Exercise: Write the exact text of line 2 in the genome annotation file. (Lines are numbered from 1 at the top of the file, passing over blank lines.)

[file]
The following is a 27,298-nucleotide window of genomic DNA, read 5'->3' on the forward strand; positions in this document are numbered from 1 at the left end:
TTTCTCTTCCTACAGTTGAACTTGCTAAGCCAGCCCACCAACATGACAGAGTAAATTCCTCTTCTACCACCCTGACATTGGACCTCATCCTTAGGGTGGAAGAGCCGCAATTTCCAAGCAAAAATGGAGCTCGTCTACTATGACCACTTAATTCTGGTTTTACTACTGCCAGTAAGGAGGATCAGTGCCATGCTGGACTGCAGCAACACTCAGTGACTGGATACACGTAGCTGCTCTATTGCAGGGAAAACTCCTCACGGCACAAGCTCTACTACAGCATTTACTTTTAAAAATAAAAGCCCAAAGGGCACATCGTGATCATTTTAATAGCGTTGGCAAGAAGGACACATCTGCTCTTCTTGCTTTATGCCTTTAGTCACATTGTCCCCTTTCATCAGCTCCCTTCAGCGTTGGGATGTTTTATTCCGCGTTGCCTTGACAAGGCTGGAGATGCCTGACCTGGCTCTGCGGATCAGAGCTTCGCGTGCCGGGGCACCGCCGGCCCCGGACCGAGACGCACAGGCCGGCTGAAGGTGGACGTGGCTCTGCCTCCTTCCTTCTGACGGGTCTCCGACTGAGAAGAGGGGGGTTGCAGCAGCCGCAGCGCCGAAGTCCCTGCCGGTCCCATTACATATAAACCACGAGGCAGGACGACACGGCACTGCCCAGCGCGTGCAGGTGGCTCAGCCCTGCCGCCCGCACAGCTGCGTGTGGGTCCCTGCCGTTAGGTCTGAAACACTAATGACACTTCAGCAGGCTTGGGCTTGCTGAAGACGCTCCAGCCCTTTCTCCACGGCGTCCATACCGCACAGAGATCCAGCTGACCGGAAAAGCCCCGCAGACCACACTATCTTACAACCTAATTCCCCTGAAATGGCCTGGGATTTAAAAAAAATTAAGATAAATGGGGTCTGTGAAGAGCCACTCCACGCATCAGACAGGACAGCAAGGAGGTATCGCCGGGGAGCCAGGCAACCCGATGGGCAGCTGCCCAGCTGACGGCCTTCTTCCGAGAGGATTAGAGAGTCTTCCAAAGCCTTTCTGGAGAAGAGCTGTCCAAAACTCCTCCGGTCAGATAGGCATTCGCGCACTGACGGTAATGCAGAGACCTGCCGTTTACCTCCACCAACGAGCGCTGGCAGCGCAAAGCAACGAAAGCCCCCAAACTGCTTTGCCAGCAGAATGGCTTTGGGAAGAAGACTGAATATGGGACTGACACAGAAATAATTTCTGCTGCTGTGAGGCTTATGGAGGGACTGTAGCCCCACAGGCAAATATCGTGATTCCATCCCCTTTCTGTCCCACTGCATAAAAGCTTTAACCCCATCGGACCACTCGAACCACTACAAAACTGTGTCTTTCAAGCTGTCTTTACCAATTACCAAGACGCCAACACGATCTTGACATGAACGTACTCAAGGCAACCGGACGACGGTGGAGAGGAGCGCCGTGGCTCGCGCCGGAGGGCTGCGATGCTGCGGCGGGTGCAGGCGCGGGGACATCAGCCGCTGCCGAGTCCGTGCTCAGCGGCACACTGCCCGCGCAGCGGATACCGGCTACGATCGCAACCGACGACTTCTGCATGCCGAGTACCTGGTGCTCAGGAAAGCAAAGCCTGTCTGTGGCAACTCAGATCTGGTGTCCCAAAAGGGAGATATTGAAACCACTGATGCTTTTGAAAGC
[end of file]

TTTCTCTTCCTACAGTTGAACTTGCTAAGCCAGCCCACCAACATGACAGAGTAAATTCCTCTTCTACCACCCTGACATTGGACCTCATCCTTAGGGTGGAAGAGCCGCAATTTCCAAGCAAAAATGGAGCTCGTCTACTATGACCACTTAATTCTGGTTTTACTACTGCCAGTAAGGAGGATCAGTGCCATGCTGGACTGCAGCAACACTCAGTGACTGGATACACGTAGCTGCTCTATTGCAGGGAAAACTCCTCACGGCACAAGCTCTACTACAGCATTTACTTTTAAAAATAAAAGCCCAAAGGGCACATCGTGATCATTTTAATAGCGTTGGCAAGAAGGACACATCTGCTCTTCTTGCTTTATGCCTTTAGTCACATTGTCCCCTTTCATCAGCTCCCTTCAGCGTTGGGATGTTTTATTCCGCGTTGCCTTGACAAGGCTGGAGATGCCTGACCTGGCTCTGCGGATCAGAGCTTCGCGTGCCGGGGCACCGCCGGCCCCGGACCGAGACGCACAGGCCGGCTGAAGGTGGACGTGGCTCTGCCTCCTTCCTTCTGACGGGTCTCCGACTGAGAAGAGGGGGGTTGCAGCAGCCGCAGCGCCGAAGTCCCTGCCGGTCCCATTACATATAAACCACGAGGCAGGACGACACGGCACTGCCCAGCGCGTGCAGGTGGCTCAGCCCTGCCGCCCGCACAGCTGCGTGTGGGTCCCTGCCGTTAGGTCTGAAACACTAATGACACTTCAGCAGGCTTGGGCTTGCTGAAGACGCTCCAGCCCTTTCTCCACGGCGTCCATACCGCACAGAGATCCAGCTGACCGGAAAAGCCCCGCAGACCACACTATCTTACAACCTAATTCCCCTGAAATGGCCTGGGATTTAAAAAAAATTAAGATAAATGGGGTCTGTGAAGAGCCACTCCACGCATCAGACAGGACAGCAAGGAGGTATCGCCGGGGAGCCAGGCAACCCGATGGGCAGCTGCCCAGCTGACGGCCTTCTTCCGAGAGGATTAGAGAGTCTTCCAAAGCCTTTCTGGAGAAGAGCTGTCCAAAACTCCTCCGGTCAGATAGGCATTCGCGCACTGACGGTAATGCAGAGACCTGCCGTTTACCTCCACCAACGAGCGCTGGCAGCGCAAAGCAACGAAAGCCCCCAAACTGCTTTGCCAGCAGAATGGCTTTGGGAAGAAGACTGAATATGGGACTGACACAGAAATAATTTCTGCTGCTGTGAGGCTTATGGAGGGACTGTAGCCCCACAGGCAAATATCGTGATTCCATCCCCTTTCTGTCCCACTGCATAAAAGCTTTAACCCCATCGGACCACTCGAACCACTACAAAACTGTGTCTTTCAAGCTGTCTTTACCAATTACCAAGACGCCAACACGATCTTGACATGAACGTACTCAAGGCAACCGGACGACGGTGGAGAGGAGCGCCGTGGCTCGCGCCGGAGGGCTGCGATGCTGCGGCGGGTGCAGGCGCGGGGACATCAGCCGCTGCCGAGTCCGTGCTCAGCGGCACACTGCCCGCGCAGCGGATACCGGCTACGATCGCAACCGACGACTTCTGCATGCCGAGTACCTGGTGCTCAGGAAAGCAAAGCCTGTCTGTGGCAACTCAGATCTGGTGTCCCAAAAGGGAGATATTGAAACCACTGATGCTTTTGAAAGC